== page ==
Born 1955, Newark, NJ.
Lives and works in Chicago, IL.
Beginning in th elate '90s, Wiliam Pope.L famously crawled along 22 miles of sidewalk, from the beginning to the end of Broadway - Manhattan's longest street - wearing a capeless Superman outfit with a skateboard strapped to his back.Download PDF
When curator Dan Cameron inaugurated Prospect New Orleans in 2008, billed as the largest international biennial in the United States it was an act not merely of post-Hurricane Katrina revitalization but of civic reinvention. Though it received virtually no funding from depleted state or city offers, Prospect 1 generated a great deal of curiosity, goodwill, and private patronage and brought contemporary art to the city in an unprecedented way.Download PDF
In 1961, the artist Allan Kaprow, who coined the term happenings, created an installation in a small open-air courtyard behind the Martha Jackson Gallery at 32 East 69th Street. He wrapped several sculptures already there — a Giacometti and a Barbara Hepworth — in protective tar paper, then filled the space with hundreds of old automobile tires, tossing them around to make piles that visitors were invited to climb.Download PDF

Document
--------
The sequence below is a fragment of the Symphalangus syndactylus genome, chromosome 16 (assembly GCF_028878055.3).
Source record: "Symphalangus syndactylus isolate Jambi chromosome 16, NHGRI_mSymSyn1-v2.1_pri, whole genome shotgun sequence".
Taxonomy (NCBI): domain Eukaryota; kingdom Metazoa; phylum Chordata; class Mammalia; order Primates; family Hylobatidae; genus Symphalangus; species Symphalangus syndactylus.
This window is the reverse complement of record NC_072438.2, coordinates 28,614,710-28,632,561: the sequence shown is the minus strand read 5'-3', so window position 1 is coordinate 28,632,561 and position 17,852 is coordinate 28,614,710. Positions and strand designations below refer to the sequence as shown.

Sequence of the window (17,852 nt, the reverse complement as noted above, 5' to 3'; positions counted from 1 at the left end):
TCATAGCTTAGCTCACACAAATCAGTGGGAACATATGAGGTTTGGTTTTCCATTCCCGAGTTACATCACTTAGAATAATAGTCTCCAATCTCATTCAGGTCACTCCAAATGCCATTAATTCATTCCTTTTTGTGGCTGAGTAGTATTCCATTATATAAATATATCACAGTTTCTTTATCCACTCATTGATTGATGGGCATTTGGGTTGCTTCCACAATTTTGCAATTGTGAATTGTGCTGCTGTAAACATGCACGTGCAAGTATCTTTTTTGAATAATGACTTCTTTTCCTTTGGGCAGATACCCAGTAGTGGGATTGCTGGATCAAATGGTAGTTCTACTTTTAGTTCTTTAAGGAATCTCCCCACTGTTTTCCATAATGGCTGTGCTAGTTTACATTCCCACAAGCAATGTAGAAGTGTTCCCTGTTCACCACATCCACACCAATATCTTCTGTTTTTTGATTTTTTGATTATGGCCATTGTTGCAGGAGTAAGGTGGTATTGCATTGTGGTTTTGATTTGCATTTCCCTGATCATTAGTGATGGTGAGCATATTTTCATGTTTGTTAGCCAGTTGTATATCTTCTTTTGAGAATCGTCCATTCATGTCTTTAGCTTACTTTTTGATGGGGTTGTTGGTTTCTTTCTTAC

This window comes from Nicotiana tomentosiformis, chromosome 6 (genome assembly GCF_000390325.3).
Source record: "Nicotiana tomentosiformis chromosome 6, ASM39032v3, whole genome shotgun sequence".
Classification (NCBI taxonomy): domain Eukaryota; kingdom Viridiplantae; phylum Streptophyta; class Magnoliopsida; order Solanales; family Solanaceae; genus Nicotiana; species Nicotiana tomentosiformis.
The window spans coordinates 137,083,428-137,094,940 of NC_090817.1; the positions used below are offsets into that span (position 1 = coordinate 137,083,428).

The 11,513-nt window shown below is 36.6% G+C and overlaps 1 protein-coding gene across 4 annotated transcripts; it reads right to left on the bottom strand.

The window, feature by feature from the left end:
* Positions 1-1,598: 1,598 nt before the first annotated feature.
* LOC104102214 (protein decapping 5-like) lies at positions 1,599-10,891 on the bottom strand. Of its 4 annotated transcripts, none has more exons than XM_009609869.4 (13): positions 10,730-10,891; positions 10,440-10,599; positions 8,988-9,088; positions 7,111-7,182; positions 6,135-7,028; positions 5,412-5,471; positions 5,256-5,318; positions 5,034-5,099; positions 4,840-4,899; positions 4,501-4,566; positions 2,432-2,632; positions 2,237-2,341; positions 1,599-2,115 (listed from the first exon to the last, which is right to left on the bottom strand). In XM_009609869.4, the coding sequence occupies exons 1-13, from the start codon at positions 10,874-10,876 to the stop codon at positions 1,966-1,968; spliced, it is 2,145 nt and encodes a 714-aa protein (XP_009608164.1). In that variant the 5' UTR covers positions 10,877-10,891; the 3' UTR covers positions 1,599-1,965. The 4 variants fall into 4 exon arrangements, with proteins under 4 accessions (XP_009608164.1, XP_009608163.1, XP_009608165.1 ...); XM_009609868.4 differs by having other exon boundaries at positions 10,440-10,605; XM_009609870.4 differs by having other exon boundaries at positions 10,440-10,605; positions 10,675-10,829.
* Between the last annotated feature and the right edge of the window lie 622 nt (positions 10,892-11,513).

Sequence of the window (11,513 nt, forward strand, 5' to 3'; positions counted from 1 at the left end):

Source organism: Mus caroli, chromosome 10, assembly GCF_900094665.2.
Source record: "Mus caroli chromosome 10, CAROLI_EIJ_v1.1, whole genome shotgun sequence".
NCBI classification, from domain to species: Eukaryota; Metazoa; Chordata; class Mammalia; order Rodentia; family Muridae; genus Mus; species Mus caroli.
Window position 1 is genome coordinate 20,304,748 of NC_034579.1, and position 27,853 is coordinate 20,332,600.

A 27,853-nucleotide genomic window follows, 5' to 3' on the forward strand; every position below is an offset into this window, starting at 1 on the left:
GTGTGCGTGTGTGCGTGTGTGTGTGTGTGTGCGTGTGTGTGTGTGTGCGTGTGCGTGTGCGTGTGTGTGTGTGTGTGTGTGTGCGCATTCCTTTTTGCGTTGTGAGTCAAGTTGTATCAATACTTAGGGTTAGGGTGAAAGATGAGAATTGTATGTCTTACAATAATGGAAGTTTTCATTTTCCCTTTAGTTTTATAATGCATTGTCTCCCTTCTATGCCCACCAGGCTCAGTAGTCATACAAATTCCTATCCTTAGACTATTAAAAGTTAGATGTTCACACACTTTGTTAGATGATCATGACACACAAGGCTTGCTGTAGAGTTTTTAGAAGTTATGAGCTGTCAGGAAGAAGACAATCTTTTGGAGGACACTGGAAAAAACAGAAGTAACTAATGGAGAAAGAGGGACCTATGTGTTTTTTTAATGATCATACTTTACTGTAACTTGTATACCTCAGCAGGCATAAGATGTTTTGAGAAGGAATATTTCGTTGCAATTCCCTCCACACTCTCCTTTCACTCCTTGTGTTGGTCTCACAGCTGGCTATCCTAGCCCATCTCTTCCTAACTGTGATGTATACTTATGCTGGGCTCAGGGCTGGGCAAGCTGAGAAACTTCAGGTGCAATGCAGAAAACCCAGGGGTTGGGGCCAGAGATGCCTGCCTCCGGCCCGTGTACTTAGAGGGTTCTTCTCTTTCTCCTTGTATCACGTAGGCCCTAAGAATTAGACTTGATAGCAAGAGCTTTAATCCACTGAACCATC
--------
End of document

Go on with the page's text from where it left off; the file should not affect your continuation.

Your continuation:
William Pope.L, who may well be the best underknown artist around, has long been doing amazing work at the frayed edges where the art world meets Wall Street and the inner city. He is best known for his performances, which have included eating and regurgitating copies of the Wall Street Journal, and crawling on his belly like a worm.Download PDF
Pope.L lines the gallery with more than a hundred small drawings made in transit since 2003—on airplane napkins, newspaper photographs, hotel stationery, a Howard Johnson's shoe mitt, and so on. The images tend toward the humorously sexual, with plenty of bespectacled worms, volcanoes, and explosions.Download PDF